According to the ONS, falling prices for motor fuels and a variety of recreational and cultural goods resulted in the largest downward contributions to inflation rates between April and May 2020.
There was also a downward contribution of 0.08 percentage points from recreation and culture, where prices overall fell by 0.1% between April and May 2020, compared with a rise of 0.5% between the same two months a year ago
For restaurants and hotels, there was a smaller downward contribution, where prices overall were estimated to have increased by 0.4% between April and May this year, compared with a larger increase of 0.8% between the same two months a year ago.
Part of this contribution (0.01 percentage points) came from those items available to consumers this month for fast food and takeaway service. Despite this, rising prices for food and non-alcoholic drinks resulted in a partially offsetting upward contribution to change.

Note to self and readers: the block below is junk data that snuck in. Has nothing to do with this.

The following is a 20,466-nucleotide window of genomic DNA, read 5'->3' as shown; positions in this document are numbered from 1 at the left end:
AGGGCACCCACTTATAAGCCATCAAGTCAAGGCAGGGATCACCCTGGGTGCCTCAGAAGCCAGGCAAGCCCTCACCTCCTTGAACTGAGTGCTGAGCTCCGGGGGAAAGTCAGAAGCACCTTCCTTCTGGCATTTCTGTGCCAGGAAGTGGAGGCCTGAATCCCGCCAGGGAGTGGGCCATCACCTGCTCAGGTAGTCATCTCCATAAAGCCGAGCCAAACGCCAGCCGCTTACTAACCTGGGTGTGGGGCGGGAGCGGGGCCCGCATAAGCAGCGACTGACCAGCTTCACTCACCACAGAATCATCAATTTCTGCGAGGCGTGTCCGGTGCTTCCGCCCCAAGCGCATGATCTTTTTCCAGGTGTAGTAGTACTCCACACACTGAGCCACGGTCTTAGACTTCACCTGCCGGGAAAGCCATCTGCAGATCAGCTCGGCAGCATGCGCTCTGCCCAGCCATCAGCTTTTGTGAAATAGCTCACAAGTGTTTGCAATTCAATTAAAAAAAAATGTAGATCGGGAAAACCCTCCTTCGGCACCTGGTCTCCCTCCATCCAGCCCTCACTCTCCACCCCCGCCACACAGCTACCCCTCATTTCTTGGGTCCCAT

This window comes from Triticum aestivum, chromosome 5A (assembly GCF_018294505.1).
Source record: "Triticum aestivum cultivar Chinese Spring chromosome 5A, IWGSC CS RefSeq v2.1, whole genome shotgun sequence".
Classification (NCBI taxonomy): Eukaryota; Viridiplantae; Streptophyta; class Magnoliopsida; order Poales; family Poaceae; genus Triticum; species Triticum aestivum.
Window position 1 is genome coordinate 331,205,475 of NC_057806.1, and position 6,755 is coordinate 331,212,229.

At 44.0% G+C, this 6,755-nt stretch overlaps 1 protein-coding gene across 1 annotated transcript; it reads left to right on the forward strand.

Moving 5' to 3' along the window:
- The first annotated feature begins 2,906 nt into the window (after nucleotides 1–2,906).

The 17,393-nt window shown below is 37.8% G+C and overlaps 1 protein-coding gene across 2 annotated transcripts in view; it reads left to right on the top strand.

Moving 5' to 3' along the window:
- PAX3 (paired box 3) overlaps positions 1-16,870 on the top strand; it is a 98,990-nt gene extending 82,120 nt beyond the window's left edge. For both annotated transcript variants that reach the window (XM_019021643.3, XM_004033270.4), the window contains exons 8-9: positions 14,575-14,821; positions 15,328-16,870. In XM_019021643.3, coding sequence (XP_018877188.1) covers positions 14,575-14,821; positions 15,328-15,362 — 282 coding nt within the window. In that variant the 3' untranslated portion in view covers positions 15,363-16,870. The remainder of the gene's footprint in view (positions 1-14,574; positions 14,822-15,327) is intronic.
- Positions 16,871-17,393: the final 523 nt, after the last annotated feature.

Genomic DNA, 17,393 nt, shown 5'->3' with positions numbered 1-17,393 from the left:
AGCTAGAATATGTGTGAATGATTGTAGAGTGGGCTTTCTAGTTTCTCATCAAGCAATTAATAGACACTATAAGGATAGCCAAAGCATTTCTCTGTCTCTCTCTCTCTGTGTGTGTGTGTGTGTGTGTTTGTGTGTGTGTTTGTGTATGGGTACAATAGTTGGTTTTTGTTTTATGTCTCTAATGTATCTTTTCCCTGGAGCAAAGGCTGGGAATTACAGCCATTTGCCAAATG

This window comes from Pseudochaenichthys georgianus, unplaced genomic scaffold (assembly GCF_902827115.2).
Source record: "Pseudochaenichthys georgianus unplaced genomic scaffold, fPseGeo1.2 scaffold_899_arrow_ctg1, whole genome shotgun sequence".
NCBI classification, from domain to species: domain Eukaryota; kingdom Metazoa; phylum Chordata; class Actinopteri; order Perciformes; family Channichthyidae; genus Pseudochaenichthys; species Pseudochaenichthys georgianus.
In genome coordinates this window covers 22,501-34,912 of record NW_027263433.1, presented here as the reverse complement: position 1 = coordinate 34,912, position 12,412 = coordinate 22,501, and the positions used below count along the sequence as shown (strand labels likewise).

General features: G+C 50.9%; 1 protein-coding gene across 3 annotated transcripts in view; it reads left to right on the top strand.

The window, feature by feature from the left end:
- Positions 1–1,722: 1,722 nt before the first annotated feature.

Earlier this month new data from the British Retail Consortium (BRC) revealed that May shop prices had tumbled at the fastest rate of decline since 2006, falling by 2.4% against a 1.7% decrease in April.
This was “largely” driven by a sharp fall in non-food prices, which fell “sharply” by 4.6% in the period, compared to a decline of 3.6% the month prior. This again marked the highest rate of decline in 14 years.
Helen Dickinson OBE, CEO of British Retail Consortium, said at the time: “We expect to see continued upward pressure on food prices from the effects of the pandemic in the coming months, while non-food prices are likely to remain deflationary with subdued sales.
“Even as non-essential shops begin to reopen from 15 June, consumer demand is expected to remain weak and many retailers will have to fight to survive, especially with the added costs of social distancing measures.”